While it may seem like something out of a scifi movie, researchers have developed a laser tractor beam which may be able to control where lightning hits the ground and reduce the risk of catastrophic bushfires like the Black Summer fires of 2019/20.

In a recent paper1 published in Nature Communications, an international team of scientists describe using “a low-power continuous-wave vortex beam” to trigger, trap and guide electrical discharges through the air.

The technology uses lasers to create a pre-defined path through the air through which the electrical discharge we know of as lightning can travel. This has the potential to divert dry lighting strikes which were known to be the cause of many of Australia’s Black Summer bushfires.

‘A pen with which we can write light’

The international team, including scientists from the University of New South Wales and Australian National University used laser beams to mirror the same process that creates lightning naturally, forming a path that directed the resultant electrical discharge towards specific targets.

“The experiment simulated similar atmospheric conditions to those found in real lightning,” said co-researcher Dr Vladlen Shvedov from the ANU Research School of Physics.

“We can imagine a future where this technology may induce electrical discharge from passing lightning, helping to guide it to safe targets and reduce the risk of catastrophic fires.”

Co-author Professor Andrey Miroshnichenko from UNSW Canberra said the laser tractor beam could be used to guide lightning over long distances in the future, precisely controlling where the lightning discharged and thereby reducing bushfire risk.

“We have an invisible thread, a pen with which we can write light and control the electrical discharge to within about one tenth the width of a human hair,” he said.

Low powered lasers and lightning tracks

The laser tractor beam traps and heats graphene microparticle spheres which are around one millimetre in diameter. Because of the heating process, the nearby air can ionise more easily, creating a path for the lightning.

Ionisation simply means a neutral molecule in the air breaks down into charged particles which are crucial for allowing electricity to move along a path. Electricity travelling through the air via these charged particles is what we know as lightning.

“Specifically, by trapping, placing and heating these particles with the laser beam in mid-air, we locally increase the air temperature and modify the breakdown conditions … enabling discharge over sustained predefined paths,” the researchers write.

The benefit of the new technology is that it uses a low powered laser — a first in the field. Because the laser’s intensity is a thousand times lower than those previously used in similar inventions, this new laser tractor beam could be cheaper, safer and more precise than other proposed solutions.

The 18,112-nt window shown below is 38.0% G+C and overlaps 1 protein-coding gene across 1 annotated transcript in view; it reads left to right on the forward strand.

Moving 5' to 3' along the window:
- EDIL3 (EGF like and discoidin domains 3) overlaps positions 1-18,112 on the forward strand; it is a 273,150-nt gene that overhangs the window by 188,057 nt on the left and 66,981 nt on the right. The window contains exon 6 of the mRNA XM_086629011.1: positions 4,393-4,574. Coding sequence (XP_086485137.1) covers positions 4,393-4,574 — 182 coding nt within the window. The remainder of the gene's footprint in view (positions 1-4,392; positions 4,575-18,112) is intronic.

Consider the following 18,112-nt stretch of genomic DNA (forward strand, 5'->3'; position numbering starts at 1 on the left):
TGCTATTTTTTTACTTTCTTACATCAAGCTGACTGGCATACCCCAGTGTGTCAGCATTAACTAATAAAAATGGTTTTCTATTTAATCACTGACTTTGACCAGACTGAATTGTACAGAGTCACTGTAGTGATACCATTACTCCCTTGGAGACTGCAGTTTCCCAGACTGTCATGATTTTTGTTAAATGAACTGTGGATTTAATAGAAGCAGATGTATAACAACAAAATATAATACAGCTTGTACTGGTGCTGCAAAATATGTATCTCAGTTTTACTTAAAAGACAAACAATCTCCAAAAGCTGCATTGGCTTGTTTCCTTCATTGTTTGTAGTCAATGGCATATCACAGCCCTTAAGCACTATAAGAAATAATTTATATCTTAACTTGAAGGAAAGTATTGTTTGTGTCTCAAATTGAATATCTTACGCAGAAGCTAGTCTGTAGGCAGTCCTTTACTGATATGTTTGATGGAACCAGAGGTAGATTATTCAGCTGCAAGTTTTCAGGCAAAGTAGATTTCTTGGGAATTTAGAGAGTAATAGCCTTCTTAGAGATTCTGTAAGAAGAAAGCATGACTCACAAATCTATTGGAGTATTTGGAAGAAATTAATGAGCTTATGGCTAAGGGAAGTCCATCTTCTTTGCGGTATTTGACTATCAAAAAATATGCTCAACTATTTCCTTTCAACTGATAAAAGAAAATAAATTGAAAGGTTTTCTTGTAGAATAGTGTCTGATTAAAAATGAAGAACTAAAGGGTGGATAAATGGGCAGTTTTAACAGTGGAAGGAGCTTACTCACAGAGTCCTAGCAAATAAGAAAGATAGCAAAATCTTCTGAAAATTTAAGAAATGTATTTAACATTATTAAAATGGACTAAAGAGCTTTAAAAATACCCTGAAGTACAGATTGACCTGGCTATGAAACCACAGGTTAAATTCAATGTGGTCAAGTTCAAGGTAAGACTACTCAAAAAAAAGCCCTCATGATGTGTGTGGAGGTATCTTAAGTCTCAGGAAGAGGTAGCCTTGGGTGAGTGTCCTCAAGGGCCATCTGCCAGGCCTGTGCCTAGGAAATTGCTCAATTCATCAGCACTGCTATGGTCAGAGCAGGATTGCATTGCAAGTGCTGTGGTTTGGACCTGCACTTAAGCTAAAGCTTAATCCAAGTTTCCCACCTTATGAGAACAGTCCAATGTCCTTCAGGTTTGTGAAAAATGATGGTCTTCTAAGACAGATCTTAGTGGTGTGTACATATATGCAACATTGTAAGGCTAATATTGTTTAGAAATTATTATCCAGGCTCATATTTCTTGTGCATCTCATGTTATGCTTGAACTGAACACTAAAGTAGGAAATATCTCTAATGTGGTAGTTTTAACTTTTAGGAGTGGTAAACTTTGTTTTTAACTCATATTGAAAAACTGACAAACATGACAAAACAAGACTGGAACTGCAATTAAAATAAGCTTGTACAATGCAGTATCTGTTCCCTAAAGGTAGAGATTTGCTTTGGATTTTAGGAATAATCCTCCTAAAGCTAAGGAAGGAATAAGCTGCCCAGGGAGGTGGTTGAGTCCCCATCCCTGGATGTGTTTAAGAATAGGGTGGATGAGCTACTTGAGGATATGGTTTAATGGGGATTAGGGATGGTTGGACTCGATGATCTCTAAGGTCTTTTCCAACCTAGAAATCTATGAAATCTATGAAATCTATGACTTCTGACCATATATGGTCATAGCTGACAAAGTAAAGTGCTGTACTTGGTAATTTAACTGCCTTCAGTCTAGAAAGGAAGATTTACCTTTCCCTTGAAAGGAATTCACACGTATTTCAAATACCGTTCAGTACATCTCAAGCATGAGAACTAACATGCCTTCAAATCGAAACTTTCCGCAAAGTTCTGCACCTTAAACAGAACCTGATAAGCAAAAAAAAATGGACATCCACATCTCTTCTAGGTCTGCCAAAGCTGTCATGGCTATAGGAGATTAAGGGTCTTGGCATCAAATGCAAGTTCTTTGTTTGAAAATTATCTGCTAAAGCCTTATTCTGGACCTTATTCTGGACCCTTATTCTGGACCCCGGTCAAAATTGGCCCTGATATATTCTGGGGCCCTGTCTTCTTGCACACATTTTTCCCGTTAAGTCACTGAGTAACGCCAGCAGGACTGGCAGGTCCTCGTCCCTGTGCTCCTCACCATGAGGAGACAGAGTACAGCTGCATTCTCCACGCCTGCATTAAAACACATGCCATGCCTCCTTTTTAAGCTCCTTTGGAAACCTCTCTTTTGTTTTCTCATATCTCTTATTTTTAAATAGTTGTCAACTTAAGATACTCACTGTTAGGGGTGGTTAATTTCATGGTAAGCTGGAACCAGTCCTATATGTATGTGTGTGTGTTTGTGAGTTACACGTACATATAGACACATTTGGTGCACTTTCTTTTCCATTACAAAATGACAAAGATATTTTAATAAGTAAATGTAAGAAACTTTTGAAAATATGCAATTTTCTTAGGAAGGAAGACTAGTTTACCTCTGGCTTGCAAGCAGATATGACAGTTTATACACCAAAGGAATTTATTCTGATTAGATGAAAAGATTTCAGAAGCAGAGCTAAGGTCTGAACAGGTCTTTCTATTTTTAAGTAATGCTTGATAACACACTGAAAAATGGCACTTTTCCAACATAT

Unlike prior technological attempts to guide the electrical discharge through the air, this new approach does not operate through photoionisation, or ionising air molecules directly through lasers.

Videos showing a comparison between the electrical discharge both without and with the graphene microsphere (left and right respectively).

Simple setup, complex applications

While the experimental setup only used a single “vortex transporter beam” and guided the electrical discharge along a straight line, the researchers predicted that the approach could be used for more complex scenarios.

“Notably, we envisage guidance of electrical discharges along complex three-dimensional paths in the ambient air with the use of multiple and/or spatially modulated beams including beams propagating along curved trajectory, such as Airy vortex beams,” they wrote.

Professor Miroshnichenko said the discovery could have potential benefits controlling micro-scale electrical discharges manufacturing applications such as the creation of nanotechnology and semiconductor electronics in which plasma discharges play a vital role.

This laser tractor beam technology could also have medical applications.

“The medical applications include optical scalpels for the removal of hard cancerous tissue to non-invasive surgery techniques,” he said.

“We are really at the start of learning what this completely new technology might mean.”

Video on the basic science behind lightning.

The researchers participating in this study came from the Australian National University and University of New South Wales in Australia as well as Texas A&M University at Qatar and the University of California.

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1 Shvedov V, Pivnev E, Davoyan A, Krolikowski W, Miroshnichenko A. Optical beaming of electrical discharges. Nature Communications, volume 11, Article number: 5306 (2020).

Featured image: Researchers work on the laser tractor beam technology. Picture by Lannon Harley of UNSW Canberra. used with permission.

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